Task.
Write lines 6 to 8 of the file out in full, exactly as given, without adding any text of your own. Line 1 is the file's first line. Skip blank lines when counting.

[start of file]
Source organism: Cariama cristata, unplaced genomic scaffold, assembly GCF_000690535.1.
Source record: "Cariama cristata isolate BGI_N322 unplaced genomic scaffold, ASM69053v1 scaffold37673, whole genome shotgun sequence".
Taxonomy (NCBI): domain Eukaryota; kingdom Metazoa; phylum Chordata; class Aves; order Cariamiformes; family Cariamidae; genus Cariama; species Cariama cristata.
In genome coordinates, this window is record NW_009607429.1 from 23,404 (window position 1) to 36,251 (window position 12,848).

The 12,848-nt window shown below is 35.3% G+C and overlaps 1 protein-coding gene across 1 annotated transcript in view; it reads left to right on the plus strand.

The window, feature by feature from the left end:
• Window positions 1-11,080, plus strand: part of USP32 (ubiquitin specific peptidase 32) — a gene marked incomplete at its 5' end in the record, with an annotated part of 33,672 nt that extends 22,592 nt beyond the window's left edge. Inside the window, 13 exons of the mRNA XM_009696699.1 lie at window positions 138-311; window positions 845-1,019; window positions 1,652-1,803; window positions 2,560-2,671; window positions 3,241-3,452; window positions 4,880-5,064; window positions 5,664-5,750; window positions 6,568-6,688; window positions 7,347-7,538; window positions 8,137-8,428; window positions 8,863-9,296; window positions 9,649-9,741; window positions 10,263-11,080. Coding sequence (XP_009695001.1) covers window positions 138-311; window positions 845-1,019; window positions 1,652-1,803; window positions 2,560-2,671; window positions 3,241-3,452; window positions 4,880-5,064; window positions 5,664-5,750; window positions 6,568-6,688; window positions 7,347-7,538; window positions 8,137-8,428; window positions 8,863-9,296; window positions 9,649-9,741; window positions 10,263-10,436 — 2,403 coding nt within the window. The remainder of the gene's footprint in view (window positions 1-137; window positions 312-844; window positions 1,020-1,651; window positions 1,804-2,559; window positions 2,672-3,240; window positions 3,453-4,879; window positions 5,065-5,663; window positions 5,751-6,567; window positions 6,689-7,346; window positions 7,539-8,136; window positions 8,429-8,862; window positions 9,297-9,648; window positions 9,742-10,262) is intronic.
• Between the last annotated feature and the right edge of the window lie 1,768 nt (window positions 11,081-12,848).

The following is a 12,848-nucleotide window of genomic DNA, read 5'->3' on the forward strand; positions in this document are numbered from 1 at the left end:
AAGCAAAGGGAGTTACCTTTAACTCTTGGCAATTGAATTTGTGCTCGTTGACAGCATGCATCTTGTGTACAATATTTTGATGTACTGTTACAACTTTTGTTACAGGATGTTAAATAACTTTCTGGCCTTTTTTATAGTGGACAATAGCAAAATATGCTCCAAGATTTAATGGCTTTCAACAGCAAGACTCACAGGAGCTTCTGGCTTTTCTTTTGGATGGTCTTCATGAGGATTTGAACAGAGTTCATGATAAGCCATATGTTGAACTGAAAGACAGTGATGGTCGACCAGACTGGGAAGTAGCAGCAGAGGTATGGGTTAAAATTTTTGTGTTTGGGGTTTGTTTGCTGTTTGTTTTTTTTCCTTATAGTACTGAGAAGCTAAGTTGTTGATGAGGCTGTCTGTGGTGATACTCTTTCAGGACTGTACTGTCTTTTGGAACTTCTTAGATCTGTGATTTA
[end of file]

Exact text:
The window, feature by feature from the left end:
• Window positions 1-11,080, plus strand: part of USP32 (ubiquitin specific peptidase 32) — a gene marked incomplete at its 5' end in the record, with an annotated part of 33,672 nt that extends 22,592 nt beyond the window's left edge. Inside the window, 13 exons of the mRNA XM_009696699.1 lie at window positions 138-311; window positions 845-1,019; window positions 1,652-1,803; window positions 2,560-2,671; window positions 3,241-3,452; window positions 4,880-5,064; window positions 5,664-5,750; window positions 6,568-6,688; window positions 7,347-7,538; window positions 8,137-8,428; window positions 8,863-9,296; window positions 9,649-9,741; window positions 10,263-11,080. Coding sequence (XP_009695001.1) covers window positions 138-311; window positions 845-1,019; window positions 1,652-1,803; window positions 2,560-2,671; window positions 3,241-3,452; window positions 4,880-5,064; window positions 5,664-5,750; window positions 6,568-6,688; window positions 7,347-7,538; window positions 8,137-8,428; window positions 8,863-9,296; window positions 9,649-9,741; window positions 10,263-10,436 — 2,403 coding nt within the window. The remainder of the gene's footprint in view (window positions 1-137; window positions 312-844; window positions 1,020-1,651; window positions 1,804-2,559; window positions 2,672-3,240; window positions 3,453-4,879; window positions 5,065-5,663; window positions 5,751-6,567; window positions 6,689-7,346; window positions 7,539-8,136; window positions 8,429-8,862; window positions 9,297-9,648; window positions 9,742-10,262) is intronic.
• Between the last annotated feature and the right edge of the window lie 1,768 nt (window positions 11,081-12,848).